that is, they show a high level of initiative.
b) Leadership Motivation
Studies show that leaders have a strong desire to lead. Leadership motivation
involves the desire to influence and lead others and is often equated with the need for
power. People with high leadership motivation think a lot about influencing other
people, winning an argument, or being the greater authority. They prefer to be in a
leadership rather than subordinate role. The willingness to assume responsibility, which
seems to coincide with leadership motivation, is frequently found in leaders.
Psychologist Warren Bennis and colleague Burt Nanus state that power is a
leader’s currency, or the primary means through which the leader gets things done in the
organization. (W.G. Bennis and B. Nanus (1985)) A leader must want to gain the power
to exercise influence over others. Also, power is an “expandable pie,” not a fixed sum;
effective leaders give power to others as a means of increasing their own power.
Effective leaders do not see power as something that is competed for but rather as
something that can be created and distributed to followers without detracting from their
own power.
Successful leaders must be willing to exercise power over subordinates, tell
them what to do, and make appropriate use of positive and negative sanctions. Previous
studies have shown inconsistent results regarding dominance as a leadership trait.
According to Harvard psychologist David McClelland, this may be because there are
two different types of dominance: a personalized power motive, or power lust, and a
socialized power motive, or the desire to lead. (D.C. McClelland (1965))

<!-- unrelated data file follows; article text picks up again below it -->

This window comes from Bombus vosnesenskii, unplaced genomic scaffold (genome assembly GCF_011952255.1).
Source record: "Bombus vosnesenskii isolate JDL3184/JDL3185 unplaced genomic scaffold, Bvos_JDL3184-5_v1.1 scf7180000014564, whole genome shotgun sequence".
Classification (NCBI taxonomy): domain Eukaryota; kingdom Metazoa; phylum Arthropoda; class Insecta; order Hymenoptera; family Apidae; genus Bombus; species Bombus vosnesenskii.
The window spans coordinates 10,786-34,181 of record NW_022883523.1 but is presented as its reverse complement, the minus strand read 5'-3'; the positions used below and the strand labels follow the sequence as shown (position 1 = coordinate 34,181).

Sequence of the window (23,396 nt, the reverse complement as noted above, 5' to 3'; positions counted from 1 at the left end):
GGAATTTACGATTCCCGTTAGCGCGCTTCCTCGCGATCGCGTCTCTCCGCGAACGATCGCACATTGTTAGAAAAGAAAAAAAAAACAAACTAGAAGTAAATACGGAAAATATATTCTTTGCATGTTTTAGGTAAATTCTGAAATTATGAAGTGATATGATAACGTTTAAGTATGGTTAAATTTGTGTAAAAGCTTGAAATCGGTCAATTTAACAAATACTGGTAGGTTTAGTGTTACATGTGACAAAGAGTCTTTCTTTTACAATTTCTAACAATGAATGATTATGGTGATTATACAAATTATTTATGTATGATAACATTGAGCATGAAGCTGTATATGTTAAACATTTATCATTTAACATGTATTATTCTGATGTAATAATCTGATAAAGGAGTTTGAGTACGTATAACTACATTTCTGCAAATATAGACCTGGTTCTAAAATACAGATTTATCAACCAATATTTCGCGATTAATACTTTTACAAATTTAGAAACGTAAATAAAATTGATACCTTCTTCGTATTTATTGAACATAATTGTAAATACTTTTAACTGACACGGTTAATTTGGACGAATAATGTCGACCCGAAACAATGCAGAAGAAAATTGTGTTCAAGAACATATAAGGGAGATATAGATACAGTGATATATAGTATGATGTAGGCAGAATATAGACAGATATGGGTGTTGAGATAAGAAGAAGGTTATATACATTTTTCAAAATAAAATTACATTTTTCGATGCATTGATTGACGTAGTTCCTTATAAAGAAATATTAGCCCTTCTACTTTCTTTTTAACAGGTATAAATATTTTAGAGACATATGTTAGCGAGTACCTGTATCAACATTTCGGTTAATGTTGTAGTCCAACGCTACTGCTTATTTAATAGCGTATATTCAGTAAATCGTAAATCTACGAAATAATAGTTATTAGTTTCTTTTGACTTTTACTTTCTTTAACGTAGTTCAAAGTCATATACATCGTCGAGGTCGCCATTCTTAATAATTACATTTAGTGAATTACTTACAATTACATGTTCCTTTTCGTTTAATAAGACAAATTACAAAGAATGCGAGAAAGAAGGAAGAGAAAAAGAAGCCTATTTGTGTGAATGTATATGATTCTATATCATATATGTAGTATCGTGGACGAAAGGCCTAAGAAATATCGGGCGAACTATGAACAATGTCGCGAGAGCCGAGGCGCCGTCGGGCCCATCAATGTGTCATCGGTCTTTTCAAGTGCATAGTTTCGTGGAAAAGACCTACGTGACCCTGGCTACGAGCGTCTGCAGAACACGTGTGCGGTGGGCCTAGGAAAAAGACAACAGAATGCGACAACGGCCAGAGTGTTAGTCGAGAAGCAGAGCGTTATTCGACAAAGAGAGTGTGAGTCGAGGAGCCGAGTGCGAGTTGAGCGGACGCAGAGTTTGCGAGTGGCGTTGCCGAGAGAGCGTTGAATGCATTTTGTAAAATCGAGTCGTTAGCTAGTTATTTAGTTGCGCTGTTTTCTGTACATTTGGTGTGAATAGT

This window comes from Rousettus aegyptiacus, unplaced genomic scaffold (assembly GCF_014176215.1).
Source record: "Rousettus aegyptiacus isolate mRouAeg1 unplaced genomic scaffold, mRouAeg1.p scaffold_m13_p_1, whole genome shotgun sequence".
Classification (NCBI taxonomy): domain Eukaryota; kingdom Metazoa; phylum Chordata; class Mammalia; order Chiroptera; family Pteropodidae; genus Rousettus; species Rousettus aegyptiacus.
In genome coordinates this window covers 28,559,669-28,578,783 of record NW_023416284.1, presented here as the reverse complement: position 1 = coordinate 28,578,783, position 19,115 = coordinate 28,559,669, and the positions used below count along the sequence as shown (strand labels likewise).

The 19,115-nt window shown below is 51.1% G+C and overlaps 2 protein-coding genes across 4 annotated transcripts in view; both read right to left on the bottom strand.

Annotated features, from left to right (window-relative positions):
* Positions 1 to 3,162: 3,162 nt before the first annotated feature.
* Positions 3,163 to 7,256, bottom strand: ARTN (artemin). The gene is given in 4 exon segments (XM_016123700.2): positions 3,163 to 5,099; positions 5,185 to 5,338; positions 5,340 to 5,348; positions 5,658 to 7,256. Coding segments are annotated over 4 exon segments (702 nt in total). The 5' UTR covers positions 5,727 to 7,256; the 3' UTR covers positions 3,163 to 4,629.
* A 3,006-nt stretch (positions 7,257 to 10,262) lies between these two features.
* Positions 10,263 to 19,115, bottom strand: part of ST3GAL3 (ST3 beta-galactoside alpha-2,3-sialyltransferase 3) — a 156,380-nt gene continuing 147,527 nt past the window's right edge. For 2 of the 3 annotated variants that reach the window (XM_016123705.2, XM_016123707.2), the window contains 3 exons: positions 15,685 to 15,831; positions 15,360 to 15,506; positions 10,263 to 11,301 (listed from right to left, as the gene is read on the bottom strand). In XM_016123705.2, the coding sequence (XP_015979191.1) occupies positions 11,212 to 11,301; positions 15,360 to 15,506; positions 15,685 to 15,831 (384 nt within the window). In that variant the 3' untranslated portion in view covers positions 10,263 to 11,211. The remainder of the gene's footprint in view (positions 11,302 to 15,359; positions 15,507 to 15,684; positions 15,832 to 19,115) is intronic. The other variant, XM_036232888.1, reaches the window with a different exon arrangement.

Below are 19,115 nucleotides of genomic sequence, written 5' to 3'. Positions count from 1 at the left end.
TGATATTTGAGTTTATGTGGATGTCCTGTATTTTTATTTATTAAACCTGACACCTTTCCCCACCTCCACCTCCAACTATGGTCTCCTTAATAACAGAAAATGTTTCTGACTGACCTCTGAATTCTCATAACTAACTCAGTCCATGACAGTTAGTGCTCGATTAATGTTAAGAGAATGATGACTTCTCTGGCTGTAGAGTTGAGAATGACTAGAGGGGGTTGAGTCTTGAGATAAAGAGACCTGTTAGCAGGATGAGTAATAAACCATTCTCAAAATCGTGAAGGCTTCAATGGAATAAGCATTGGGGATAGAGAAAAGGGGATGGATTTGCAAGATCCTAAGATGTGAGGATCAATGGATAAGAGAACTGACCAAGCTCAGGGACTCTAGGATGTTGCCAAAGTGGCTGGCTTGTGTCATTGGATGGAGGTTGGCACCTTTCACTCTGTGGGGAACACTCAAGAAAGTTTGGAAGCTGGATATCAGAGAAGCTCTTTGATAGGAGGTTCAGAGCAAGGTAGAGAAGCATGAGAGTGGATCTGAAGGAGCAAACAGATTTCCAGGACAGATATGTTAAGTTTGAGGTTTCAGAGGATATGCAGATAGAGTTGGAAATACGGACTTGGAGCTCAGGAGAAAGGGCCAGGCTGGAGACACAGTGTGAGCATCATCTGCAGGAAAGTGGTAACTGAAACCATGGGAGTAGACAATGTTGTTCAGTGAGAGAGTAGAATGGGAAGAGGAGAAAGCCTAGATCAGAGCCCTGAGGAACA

– Personalized Power Motive. Although a need for power is desirable, the
leader’s effectiveness depends on what is behind it. A leader with a personalized power
motive seeks power as an end in itself. These individuals have little self-control, are
often impulsive, and focus on collecting symbols of personal prestige. Acquiring power
solely for the sake of dominating others may be based on profound self-doubt. The
personalized power motive is concerned with domination of others and leads to
dependent, submissive followers.
– Socialized Power Motive. In contrast, a leader with a socialized power motive
uses power as a means to achieve desired goals, or a vision. Its use is expressed as the
ability to develop networks and coalitions, gain cooperation from others, resolve
conflicts in a constructive manner, and use role modelling to influence others.
c) Honesty and Integrity
Honesty and integrity are virtues in all individuals, but have special significance
for leaders. Without these qualities, leadership is undermined. Integrity is the
correspondence between word and deed and honesty refers to being truthful or nondeceitful. The two form the foundation of a trusting relationship between leader and